Costume & Fabric

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Early Adventures in Cosplay

Images of Gloriana

I’ve been interested in clothes ever since I can remember, and it was very early in my life that the basic interest turned into an enquiry into why clothes are as they are, and why they vary so much throughout space and time. It’s still one of my most enduring passions. I’ve thought about it, researched, written about it, and made garments ranging from clothes for my younger siblings to wedding dresses and party outfits. I used to make costume for conventions and re-create historic dress, though now my costume work is restricted to doll-size garments. Doll clothes have certain advantages: they cost less, take less time to make and are easy to store, and the models never change size, have bad hair days or say “that’s not really my colour.” Still, I miss the thrill of seeing someone in an outfit I made.

I blame my family, of course. My mother and grandmother started telling me stories almost from birth, and they were stories from history as well as myths and fairytales; my father was a film fanatic who used to take his girls to the pictures on Saturday afternoon so my mother could have some time on her own. It all developed from there, a primordial soup of visual and verbal images that found expression in my love of fabric and form.

My earliest distinct memory is of lace. I was lying in the shade and hanging at the top of my field of vision, out of reach, was a beautiful pattern of loops and curves, white against blue, undulating gently. For years that image danced in my mind, unplaced and undated but always creating feelings of joy, wonder, warmth.  I was in my twenties when I told my mother about it, and she told me that in my first summer – I was a late February baby, so I was four to six months old – I had spent a few hours every afternoon in a big, old-fashioned pram parked in the front garden of my grandmother’s house. It was usual then for babies and children to spend as much time as possible in the fresh air. To keep the sun off my delicate skin, the hood of the pram was always kept up, and my grandmother tacked a deep border of white lace along the edge to provide a little extra protection from the sun and “to give her something pretty to look at.”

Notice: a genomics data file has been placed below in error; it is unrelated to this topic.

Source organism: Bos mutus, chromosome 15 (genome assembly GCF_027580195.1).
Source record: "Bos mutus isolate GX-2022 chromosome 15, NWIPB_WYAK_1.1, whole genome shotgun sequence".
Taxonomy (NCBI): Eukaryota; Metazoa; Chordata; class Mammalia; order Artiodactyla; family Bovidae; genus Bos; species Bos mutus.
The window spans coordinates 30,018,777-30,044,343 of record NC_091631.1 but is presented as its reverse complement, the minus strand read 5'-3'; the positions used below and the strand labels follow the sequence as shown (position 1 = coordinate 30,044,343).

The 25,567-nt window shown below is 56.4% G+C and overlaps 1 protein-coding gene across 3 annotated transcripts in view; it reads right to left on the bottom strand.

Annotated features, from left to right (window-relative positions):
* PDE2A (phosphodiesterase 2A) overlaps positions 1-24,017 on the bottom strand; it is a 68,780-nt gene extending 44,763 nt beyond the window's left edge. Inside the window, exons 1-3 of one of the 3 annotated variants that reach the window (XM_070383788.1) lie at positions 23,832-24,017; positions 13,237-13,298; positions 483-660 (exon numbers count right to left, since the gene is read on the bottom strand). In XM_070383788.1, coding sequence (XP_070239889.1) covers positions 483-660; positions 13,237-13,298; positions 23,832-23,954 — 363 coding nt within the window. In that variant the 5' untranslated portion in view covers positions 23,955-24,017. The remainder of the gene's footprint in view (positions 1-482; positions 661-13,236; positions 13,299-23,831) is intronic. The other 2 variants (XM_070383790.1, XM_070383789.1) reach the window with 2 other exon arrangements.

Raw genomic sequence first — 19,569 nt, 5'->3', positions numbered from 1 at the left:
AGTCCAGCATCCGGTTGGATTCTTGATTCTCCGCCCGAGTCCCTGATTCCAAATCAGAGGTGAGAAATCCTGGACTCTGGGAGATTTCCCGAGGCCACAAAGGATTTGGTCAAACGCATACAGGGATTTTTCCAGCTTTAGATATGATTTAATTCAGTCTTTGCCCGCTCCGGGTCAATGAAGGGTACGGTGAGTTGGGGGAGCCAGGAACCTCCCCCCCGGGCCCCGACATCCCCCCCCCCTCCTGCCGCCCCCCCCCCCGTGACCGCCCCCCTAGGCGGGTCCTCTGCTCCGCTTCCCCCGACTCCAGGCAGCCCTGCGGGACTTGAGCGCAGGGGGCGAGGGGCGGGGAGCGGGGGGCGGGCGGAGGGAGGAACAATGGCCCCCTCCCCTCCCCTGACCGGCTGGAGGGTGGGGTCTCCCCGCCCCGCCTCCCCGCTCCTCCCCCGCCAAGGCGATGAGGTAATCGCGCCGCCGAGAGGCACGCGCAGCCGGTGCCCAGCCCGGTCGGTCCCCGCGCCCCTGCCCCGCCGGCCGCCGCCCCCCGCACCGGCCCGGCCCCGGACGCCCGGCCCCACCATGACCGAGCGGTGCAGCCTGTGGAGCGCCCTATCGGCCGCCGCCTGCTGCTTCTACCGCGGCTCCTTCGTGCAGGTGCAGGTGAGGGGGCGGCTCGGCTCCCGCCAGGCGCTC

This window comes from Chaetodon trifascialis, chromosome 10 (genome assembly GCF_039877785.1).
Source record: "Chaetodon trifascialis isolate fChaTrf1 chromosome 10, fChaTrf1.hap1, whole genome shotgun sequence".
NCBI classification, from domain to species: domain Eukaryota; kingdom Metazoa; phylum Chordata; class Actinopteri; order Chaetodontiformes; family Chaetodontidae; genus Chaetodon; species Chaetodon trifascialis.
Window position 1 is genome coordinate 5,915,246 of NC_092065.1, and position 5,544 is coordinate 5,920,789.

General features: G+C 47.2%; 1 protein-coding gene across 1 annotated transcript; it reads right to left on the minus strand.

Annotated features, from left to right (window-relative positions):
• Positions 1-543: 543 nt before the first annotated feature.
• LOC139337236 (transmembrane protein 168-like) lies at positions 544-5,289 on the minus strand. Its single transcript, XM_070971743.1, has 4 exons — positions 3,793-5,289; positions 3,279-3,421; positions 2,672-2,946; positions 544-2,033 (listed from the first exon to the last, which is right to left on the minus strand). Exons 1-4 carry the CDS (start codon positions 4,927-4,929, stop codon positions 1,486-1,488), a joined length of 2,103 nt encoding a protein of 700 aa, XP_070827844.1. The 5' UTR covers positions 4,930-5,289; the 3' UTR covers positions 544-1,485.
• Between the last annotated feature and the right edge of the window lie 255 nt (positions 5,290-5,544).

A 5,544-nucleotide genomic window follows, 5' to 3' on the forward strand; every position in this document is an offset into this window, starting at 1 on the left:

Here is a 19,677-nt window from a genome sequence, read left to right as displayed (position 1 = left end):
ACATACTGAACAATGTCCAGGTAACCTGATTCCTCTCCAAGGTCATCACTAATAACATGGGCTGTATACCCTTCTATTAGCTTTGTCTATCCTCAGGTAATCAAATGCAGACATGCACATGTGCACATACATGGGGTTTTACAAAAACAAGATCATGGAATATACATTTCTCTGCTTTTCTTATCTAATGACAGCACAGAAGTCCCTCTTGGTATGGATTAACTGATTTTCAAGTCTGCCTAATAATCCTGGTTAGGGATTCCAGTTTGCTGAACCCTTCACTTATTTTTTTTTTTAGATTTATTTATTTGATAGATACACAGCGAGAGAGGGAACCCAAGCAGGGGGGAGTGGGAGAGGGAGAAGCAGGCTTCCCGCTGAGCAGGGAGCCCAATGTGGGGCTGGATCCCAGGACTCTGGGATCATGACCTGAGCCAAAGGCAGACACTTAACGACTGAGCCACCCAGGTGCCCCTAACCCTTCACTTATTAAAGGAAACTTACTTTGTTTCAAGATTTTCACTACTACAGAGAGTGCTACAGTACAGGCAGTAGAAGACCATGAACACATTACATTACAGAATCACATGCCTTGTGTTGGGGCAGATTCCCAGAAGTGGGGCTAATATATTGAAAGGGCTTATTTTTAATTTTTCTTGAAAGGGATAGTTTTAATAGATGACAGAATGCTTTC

So many fabrics make up the patchwork of my childhood. I remember a beautiful Kelly green dress in Irish linen, with a white collar and a band of crochet lace along the yoke. I remember a summer cotton frock with a full skirt, scattered with a design of big, colourful liquorice allsorts. I remember the paper taffeta petticoats and white-on-white flowered nylon of a dress for the May Day procession, usually called “the Walking”, a major annual event in our Catholic community when schoolchildren dressed all in white and blue walked from church to school and back through the streets and lanes, singing, behind the statue of the Blessed Virgin garlanded with flowers and carried by our fathers.

I remember all these in pairs, because my sister Eunice, just over a year younger than me, was dressed identically until I was eleven. My younger sisters came along much later, starting with Angela when I was eight, and were also sometimes dressed alike, especially as they inherited our outgrown clothes. It didn’t take long for our individuality to wear down my mother’s love of symmetry, though. I made clothes for my baby brothers, shorts and romper suits, but they soon needed clothes that could withstand the rough treatment schoolboys give.

By then I was making costumes for school plays. I started making dresses for my dolls and paper dolls very early, and loved improvising fancy dress for parties. From school and university theatre I went on to spend a few years working in theatrical wardrobe, a useful lesson in subordinating historical accuracy to the necessities of time and budget.